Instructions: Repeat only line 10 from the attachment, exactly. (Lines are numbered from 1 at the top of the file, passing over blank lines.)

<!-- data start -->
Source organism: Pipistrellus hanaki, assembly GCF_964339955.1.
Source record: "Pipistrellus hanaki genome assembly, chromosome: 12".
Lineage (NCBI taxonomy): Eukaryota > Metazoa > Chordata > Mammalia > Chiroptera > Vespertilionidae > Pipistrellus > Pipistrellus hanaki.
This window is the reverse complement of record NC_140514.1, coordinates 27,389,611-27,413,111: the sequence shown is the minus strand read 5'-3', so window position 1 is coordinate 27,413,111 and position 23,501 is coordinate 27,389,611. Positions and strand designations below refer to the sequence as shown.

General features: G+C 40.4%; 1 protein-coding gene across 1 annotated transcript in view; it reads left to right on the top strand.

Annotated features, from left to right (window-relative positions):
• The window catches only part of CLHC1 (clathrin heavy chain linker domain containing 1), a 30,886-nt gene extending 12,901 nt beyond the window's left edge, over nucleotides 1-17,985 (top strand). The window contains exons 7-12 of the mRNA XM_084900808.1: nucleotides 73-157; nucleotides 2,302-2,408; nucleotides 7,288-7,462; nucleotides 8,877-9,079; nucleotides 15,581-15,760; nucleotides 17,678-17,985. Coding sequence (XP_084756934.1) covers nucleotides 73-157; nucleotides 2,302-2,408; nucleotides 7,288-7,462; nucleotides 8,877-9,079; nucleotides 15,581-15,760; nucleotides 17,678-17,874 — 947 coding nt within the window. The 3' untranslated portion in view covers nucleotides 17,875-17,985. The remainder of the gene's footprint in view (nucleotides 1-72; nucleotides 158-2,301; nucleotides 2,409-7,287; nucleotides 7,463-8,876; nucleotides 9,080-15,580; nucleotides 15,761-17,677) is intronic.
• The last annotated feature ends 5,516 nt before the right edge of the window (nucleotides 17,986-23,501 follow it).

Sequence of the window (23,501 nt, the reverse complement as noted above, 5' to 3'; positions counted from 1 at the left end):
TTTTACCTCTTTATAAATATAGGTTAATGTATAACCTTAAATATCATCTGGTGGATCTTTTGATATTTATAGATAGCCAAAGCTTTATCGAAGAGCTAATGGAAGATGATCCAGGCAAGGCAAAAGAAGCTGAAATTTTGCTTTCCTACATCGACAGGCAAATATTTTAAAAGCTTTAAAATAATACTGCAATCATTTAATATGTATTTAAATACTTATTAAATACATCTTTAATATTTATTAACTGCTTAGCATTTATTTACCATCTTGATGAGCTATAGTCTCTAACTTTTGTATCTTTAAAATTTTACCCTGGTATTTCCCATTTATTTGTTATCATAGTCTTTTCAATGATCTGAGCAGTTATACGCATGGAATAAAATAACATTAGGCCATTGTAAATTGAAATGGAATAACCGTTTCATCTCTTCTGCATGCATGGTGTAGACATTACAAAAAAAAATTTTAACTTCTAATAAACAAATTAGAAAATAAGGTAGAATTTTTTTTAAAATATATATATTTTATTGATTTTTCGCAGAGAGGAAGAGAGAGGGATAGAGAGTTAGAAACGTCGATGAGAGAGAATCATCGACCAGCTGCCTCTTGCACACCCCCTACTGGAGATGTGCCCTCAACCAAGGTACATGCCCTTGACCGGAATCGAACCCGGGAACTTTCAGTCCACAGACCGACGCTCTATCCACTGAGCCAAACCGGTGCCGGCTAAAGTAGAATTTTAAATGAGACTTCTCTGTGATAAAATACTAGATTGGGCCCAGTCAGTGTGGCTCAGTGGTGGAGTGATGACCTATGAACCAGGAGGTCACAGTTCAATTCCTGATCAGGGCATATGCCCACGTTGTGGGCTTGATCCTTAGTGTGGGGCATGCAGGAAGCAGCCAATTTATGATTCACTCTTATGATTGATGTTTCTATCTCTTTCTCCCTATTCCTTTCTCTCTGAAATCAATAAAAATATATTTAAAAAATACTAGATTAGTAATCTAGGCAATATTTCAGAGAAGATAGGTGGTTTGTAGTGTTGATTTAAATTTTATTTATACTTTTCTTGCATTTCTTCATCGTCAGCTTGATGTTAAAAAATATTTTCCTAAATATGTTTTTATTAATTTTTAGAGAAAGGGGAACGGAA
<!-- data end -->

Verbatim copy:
TTTTACCTCTTTATAAATATAGGTTAATGTATAACCTTAAATATCATCTGGTGGATCTTTTGATATTTATAGATAGCCAAAGCTTTATCGAAGAGCTAATGGAAGATGATCCAGGCAAGGCAAAAGAAGCTGAAATTTTGCTTTCCTACATCGACAGGCAAATATTTTAAAAGCTTTAAAATAATACTGCAATCATTTAATATGTATTTAAATACTTATTAAATACATCTTTAATATTTATTAACTGCTTAGCATTTATTTACCATCTTGATGAGCTATAGTCTCTAACTTTTGTATCTTTAAAATTTTACCCTGGTATTTCCCATTTATTTGTTATCATAGTCTTTTCAATGATCTGAGCAGTTATACGCATGGAATAAAATAACATTAGGCCATTGTAAATTGAAATGGAATAACCGTTTCATCTCTTCTGCATGCATGGTGTAGACATTACAAAAAAAAATTTTAACTTCTAATAAACAAATTAGAAAATAAGGTAGAATTTTTTTTAAAATATATATATTTTATTGATTTTTCGCAGAGAGGAAGAGAGAGGGATAGAGAGTTAGAAACGTCGATGAGAGAGAATCATCGACCAGCTGCCTCTTGCACACCCCCTACTGGAGATGTGCCCTCAACCAAGGTACATGCCCTTGACCGGAATCGAACCCGGGAACTTTCAGTCCACAGACCGACGCTCTATCCACTGAGCCAAACCGGTGCCGGCTAAAGTAGAATTTTAAATGAGACTTCTCTGTGATAAAATACTAGATTGGGCCCAGTCAGTGTGGCTCAGTGGTGGAGTGATGACCTATGAACCAGGAGGTCACAGTTCAATTCCTGATCAGGGCATATGCCCACGTTGTGGGCTTGATCCTTAGTGTGGGGCATGCAGGAAGCAGCCAATTTATGATTCACTCTTATGATTGATGTTTCTATCTCTTTCTCCCTATTCCTTTCTCTCTGAAATCAATAAAAATATATTTAAAAAATACTAGATTAGTAATCTAGGCAATATTTCAGAGAAGATAGGTGGTTTGTAGTGTTGATTTAAATTTTATTTATACTTTTCTTGCATTTCTTCATCGTCAGCTTGATGTTAAAAAATATTTTCCTAAATATGTTTTTATTAATTTTTAGAGAAAGGGGAACGGAA